The brothers took a chance and on Thursday, July 23, 1964, when they opened their first quick service roast beef sandwich shop in Boardman, Ohio. They were going to call it “Big Tex,” but that name was already in market use, so they called the shop “Arby’s” based on the initials of “R” and “B” of Raffel Brothers.

Arby’s was positioning itself as a more “upper scale” quick service joint, by having their roast beef sandwiches priced higher at 69 cents, compared to McDonalds hamburgers going for about 15 cents. The first store was a hit and The Raffel Brothers would then begin expanding very rapidly to the point that by the late 1960s, they had over 300 locations in nearly 40 states.

Rapid Failure/Bankruptcy

But the fast expansion required high amounts of working capital. The brothers utilized bank loans and equity capital to help finance the late 1960s growth, but those sources weren’t going to sustain the current operational levels along with prospective growth plans. So as a result, the brothers sought to take their organization public with an IPO in 1970. Changes made within the SEC delayed the IPO and by the time it was rescheduled, issues in the market required the brothers to abandon the stock issuance.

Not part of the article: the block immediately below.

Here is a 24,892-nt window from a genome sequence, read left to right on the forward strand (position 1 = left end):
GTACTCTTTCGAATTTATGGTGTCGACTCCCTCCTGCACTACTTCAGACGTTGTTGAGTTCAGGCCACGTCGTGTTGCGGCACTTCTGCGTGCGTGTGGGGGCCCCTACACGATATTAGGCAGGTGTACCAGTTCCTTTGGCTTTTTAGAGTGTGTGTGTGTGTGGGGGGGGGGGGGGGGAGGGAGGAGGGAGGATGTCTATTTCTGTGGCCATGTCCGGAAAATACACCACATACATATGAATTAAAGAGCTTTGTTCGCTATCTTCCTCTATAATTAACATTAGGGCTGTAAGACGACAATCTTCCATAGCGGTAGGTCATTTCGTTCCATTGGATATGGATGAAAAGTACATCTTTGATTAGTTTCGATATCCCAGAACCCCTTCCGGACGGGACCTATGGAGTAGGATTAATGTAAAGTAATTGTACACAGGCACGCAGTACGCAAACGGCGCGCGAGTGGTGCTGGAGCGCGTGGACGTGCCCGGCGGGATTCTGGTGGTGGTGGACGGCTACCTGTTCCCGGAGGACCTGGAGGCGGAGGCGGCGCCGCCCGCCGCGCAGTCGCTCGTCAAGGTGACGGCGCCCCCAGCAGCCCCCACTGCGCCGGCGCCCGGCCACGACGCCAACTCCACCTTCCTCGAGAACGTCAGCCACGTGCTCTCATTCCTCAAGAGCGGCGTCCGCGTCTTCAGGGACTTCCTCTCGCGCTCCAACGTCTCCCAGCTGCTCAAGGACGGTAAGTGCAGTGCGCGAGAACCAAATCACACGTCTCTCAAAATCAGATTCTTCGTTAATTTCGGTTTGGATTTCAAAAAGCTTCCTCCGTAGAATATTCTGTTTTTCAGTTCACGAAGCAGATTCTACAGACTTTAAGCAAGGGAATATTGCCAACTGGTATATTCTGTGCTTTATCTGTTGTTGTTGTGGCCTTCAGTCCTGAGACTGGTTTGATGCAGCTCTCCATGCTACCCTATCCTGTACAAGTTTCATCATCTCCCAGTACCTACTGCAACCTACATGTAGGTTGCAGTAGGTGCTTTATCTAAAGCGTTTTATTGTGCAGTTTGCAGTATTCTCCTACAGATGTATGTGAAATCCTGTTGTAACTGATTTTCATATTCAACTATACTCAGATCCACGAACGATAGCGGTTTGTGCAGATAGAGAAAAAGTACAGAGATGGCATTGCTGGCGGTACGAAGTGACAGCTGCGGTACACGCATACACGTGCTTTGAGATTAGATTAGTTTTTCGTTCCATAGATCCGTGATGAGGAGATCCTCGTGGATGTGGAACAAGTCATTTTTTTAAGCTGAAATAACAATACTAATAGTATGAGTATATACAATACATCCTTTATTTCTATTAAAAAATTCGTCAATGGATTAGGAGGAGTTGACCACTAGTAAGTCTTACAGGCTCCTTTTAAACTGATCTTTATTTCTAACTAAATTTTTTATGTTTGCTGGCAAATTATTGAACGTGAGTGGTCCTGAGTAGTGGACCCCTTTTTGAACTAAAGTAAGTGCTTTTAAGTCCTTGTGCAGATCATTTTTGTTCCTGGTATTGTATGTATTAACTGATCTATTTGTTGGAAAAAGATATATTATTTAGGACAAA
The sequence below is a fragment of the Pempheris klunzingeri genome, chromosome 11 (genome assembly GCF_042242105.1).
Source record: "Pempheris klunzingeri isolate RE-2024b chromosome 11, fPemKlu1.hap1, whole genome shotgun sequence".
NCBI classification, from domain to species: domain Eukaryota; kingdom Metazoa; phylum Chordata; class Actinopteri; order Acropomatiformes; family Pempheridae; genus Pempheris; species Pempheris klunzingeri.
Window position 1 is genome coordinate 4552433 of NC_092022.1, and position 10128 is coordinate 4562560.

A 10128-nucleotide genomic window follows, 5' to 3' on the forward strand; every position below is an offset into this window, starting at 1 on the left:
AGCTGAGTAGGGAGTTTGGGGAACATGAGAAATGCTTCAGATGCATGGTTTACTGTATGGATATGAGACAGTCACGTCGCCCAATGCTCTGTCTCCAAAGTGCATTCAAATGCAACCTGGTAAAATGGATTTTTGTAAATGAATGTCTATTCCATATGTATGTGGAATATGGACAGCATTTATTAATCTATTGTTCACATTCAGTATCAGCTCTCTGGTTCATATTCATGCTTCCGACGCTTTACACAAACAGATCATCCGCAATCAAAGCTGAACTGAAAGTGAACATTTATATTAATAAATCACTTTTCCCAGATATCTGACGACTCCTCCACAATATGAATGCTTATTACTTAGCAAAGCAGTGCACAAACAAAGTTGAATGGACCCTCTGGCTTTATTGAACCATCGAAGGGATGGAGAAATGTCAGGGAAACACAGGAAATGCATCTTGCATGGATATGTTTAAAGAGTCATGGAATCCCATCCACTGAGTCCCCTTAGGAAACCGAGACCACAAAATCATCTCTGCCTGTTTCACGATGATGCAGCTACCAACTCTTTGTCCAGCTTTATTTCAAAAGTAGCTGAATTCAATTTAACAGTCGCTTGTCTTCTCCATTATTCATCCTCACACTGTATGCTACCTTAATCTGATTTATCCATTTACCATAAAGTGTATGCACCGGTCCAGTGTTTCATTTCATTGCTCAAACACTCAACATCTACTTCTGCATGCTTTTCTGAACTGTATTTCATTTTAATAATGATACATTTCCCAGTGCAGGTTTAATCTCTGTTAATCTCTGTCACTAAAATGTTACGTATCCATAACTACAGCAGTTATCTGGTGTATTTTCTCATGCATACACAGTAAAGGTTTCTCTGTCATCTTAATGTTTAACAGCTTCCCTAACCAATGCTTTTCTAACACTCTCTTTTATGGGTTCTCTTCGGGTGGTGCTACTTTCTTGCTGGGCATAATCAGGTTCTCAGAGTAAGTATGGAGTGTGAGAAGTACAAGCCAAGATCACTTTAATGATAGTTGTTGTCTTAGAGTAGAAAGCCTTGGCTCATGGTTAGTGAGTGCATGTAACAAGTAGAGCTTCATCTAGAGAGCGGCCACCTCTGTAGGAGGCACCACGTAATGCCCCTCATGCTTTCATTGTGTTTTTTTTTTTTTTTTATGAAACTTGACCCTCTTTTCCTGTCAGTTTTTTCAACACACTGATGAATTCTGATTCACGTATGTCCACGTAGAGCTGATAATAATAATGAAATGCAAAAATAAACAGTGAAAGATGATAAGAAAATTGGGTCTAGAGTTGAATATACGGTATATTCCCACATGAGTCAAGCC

This left the brothers without the needed working capital which put them behind on various expenses and financial obligations of the business. Issues with banking partners and franchise partners manifested, and a Chapter 11 bankruptcy filing was completed in late 1970.

The Comeback and Successful Exit

While the company was within the Chapter 11 bankruptcy reorganization process, the Raffel Brothers would begin to regain control of the organization and spend the next couple of years restoring profitability. They successfully came out of the bankruptcy reorganization and by the end of 1975, the brothers grew Arby’s to 500 locations nationwide. This growth required a similar cash infusion like the prior late 1960s growth, but instead of trying for another IPO, the brothers entered an agreement with RC Cola in 1976, selling Arby’s for $18 million (worth nearly $80 million in 2017 dollars due to inflation).

The Raffel Brothers would continue to operate the Arby’s organization under the RC Cola umbrella, growing to over 800 locations by the end of 1979. By the end of 1979, The Raffel Brothers would decide to step down from operating Arby’s, retiring from the food service industry as multi-millionaires.

Today’s Arby’s